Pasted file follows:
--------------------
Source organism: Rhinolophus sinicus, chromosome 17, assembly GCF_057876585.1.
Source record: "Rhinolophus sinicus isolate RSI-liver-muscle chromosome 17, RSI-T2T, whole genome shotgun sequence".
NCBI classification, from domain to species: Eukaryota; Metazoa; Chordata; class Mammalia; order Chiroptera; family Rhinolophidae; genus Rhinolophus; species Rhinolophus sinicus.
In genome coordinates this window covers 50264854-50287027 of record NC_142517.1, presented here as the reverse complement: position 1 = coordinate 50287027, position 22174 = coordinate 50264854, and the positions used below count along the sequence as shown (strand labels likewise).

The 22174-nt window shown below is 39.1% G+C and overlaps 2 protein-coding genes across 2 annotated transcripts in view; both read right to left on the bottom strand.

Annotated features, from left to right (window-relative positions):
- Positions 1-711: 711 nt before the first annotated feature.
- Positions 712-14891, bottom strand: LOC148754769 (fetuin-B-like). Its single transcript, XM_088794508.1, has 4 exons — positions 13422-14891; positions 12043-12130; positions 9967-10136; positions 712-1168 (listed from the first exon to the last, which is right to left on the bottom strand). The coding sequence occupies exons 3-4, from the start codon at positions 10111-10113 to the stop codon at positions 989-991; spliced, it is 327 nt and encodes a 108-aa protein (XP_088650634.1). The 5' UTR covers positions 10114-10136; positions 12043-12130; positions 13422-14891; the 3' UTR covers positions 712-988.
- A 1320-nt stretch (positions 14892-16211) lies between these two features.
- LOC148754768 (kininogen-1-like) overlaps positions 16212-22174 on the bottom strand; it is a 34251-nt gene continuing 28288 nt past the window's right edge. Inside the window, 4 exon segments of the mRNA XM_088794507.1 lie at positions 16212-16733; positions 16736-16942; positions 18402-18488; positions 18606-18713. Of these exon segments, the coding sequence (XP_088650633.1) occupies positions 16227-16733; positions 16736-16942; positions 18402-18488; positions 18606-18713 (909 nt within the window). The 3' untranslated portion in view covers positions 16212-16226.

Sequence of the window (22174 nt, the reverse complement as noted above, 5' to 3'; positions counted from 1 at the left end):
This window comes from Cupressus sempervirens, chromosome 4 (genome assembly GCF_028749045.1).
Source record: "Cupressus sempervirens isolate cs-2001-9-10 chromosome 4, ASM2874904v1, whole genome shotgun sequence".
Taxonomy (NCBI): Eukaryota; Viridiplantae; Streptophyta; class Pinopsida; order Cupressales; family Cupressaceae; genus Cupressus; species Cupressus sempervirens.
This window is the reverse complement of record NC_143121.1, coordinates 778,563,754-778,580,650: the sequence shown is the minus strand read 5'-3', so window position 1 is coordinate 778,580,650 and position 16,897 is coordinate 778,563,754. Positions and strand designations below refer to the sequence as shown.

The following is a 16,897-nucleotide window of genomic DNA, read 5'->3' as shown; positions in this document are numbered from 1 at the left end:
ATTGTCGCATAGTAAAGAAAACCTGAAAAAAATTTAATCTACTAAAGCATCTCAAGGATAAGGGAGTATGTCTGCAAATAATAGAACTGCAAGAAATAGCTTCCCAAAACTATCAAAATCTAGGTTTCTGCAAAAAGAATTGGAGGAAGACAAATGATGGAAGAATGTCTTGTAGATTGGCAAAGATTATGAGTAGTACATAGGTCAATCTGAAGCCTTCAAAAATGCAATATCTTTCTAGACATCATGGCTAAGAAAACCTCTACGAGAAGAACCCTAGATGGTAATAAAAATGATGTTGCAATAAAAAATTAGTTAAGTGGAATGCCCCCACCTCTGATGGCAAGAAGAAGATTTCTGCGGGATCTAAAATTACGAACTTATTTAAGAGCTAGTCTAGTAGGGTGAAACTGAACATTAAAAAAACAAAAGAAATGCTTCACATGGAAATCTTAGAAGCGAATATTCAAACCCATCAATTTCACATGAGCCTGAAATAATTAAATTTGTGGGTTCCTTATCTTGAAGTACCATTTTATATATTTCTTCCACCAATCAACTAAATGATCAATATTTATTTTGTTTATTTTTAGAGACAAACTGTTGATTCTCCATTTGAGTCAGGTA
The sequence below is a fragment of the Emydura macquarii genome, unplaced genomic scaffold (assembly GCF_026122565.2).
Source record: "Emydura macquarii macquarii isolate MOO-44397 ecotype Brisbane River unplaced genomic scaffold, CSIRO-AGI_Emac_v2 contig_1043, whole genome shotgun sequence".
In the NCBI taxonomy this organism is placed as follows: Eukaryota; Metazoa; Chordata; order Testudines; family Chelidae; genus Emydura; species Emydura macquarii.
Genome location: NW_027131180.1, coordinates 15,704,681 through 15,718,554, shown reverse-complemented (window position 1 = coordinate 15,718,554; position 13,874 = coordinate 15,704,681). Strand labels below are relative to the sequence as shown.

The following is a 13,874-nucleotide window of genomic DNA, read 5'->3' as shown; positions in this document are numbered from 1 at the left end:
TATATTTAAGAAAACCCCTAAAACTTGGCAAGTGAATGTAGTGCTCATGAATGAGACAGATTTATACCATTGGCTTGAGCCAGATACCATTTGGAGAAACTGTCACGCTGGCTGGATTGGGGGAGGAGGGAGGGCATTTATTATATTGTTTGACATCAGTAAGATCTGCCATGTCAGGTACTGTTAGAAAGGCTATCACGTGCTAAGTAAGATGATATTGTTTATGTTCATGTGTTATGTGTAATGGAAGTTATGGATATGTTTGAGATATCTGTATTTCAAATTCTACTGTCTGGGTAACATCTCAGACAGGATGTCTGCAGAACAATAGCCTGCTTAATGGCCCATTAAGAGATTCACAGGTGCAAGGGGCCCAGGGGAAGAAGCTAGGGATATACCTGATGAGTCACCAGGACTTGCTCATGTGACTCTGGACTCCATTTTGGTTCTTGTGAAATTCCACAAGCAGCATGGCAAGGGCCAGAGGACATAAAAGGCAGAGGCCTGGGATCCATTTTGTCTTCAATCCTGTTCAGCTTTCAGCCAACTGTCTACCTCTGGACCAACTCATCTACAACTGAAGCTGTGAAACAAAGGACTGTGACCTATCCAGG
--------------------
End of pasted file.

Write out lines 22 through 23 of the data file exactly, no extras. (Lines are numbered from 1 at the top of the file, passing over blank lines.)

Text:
The following is a 13,874-nucleotide window of genomic DNA, read 5'->3' as shown; positions in this document are numbered from 1 at the left end:
TATATTTAAGAAAACCCCTAAAACTTGGCAAGTGAATGTAGTGCTCATGAATGAGACAGATTTATACCATTGGCTTGAGCCAGATACCATTTGGAGAAACTGTCACGCTGGCTGGATTGGGGGAGGAGGGAGGGCATTTATTATATTGTTTGACATCAGTAAGATCTGCCATGTCAGGTACTGTTAGAAAGGCTATCACGTGCTAAGTAAGATGATATTGTTTATGTTCATGTGTTATGTGTAATGGAAGTTATGGATATGTTTGAGATATCTGTATTTCAAATTCTACTGTCTGGGTAACATCTCAGACAGGATGTCTGCAGAACAATAGCCTGCTTAATGGCCCATTAAGAGATTCACAGGTGCAAGGGGCCCAGGGGAAGAAGCTAGGGATATACCTGATGAGTCACCAGGACTTGCTCATGTGACTCTGGACTCCATTTTGGTTCTTGTGAAATTCCACAAGCAGCATGGCAAGGGCCAGAGGACATAAAAGGCAGAGGCCTGGGATCCATTTTGTCTTCAATCCTGTTCAGCTTTCAGCCAACTGTCTACCTCTGGACCAACTCATCTACAACTGAAGCTGTGAAACAAAGGACTGTGACCTATCCAGG